Never before have I seriously considered spending Sh20,000 on a book, even if it combines two volumes in one. But I may have to pay by instalments for African Twilight: The Vanishing Rituals and Ceremonies of the African Continent, which will be officially launched on March 3, at African Heritage House, where it’s co-author-photographers Carol Beckwith and Angela Fisher will be in attendance.
Normally, I’d think it an extravagance to buy such a high-priced and heavy book, it has 872 pages. But for someone who appreciates African culture and especially African aesthetics, I realise there will never be a more revealing book published about sub-continental ceremonies, rituals, rites of passage and religions than Beckwith and Fisher’s remarkable visual archive of indigenous African cultures.
African Twilight features 93 ceremonies witnessed in 26 countries. What’s more, it recently won the United Nations Award for Excellence in 2018 for its ‘vision and understanding of the role of cultural traditions in the pursuit of world peace.’
Beckwith and Fisher are photographers, one originally a painter and the other a jewelry designer, who met in Nairobi in 1978. Both had a spirit of adventure, a love of African aesthetics, an empathy and appreciation of the people, and skills which led to their becoming pioneering documentary photographers.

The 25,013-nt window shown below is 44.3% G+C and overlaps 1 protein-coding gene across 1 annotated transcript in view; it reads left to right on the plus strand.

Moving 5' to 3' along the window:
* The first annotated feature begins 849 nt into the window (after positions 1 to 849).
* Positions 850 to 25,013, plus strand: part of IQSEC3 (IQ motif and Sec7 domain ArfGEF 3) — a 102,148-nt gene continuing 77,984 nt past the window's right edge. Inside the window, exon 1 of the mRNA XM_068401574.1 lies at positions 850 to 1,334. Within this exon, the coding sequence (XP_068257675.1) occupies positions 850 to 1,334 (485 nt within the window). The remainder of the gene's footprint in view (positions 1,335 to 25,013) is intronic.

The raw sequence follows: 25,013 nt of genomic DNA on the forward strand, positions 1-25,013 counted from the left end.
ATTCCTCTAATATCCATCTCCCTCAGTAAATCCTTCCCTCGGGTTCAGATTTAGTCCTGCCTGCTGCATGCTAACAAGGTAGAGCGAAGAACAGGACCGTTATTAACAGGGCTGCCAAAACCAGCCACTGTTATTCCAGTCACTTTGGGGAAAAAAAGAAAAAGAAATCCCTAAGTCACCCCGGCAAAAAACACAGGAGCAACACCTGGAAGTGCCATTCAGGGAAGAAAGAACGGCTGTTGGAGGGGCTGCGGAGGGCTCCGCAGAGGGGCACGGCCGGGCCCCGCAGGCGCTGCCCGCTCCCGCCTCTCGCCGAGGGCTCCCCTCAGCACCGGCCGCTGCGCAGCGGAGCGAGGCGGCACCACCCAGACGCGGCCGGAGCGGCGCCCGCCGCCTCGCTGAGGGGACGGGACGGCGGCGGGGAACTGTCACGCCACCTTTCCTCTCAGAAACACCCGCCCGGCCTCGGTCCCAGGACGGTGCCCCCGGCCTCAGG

For the last four decades, they have been criss-crossing the continent where they’ve witnessed and photographed incredibly beautiful performance art events. In the process, they’ve recorded Africans’ boundless creativity expressed in their costumes, jewelry, body art (including body painting and scarification), dance rituals and ceremonies. They’ve also produced beautiful books like Africa Adorned, Nomads of Niger and African Ark.
But since publishing African Ceremonies in 1999, they realised the region was changing rapidly, they felt compelled to embark on a 15-year project which resulted in African Twilight.
Noting that nearly 50 percent of the ceremonies they recorded in 1999 have either vanished or become ‘unrecognisable,’ the two chose to journey deeper into otherwise inaccessible corners of the region to meet people whose cultures were still intact.
As such, the book succeeds in creating a visual archive of the exceptional diversity, beauty and dignity of African cultural ceremonies ranging from those related to initiation, rites of passage, courtship, and marriage to kingdoms, spiritual practices and death.
For years, we’ve seen books bemoaning ‘vanishing Africa,’ but Beckwith’s and Fisher’s images are not mournful, voyeuristic or clichéd.
Instead, they’ve taken an almost anthropological approach by getting to know their subjects, including the values their ceremonies reflect. So while the book is primarily photographic, the captions are informative, contextual and respectful of what their images signify.
In the book’s introduction, the British-Ghanaian architect, Sir David Adjaye, writes of how he shares the photographers’ purpose “to expand and enrich the world’s understanding of the rich cultural tapestry of Africa.” I too appreciate the sentiment.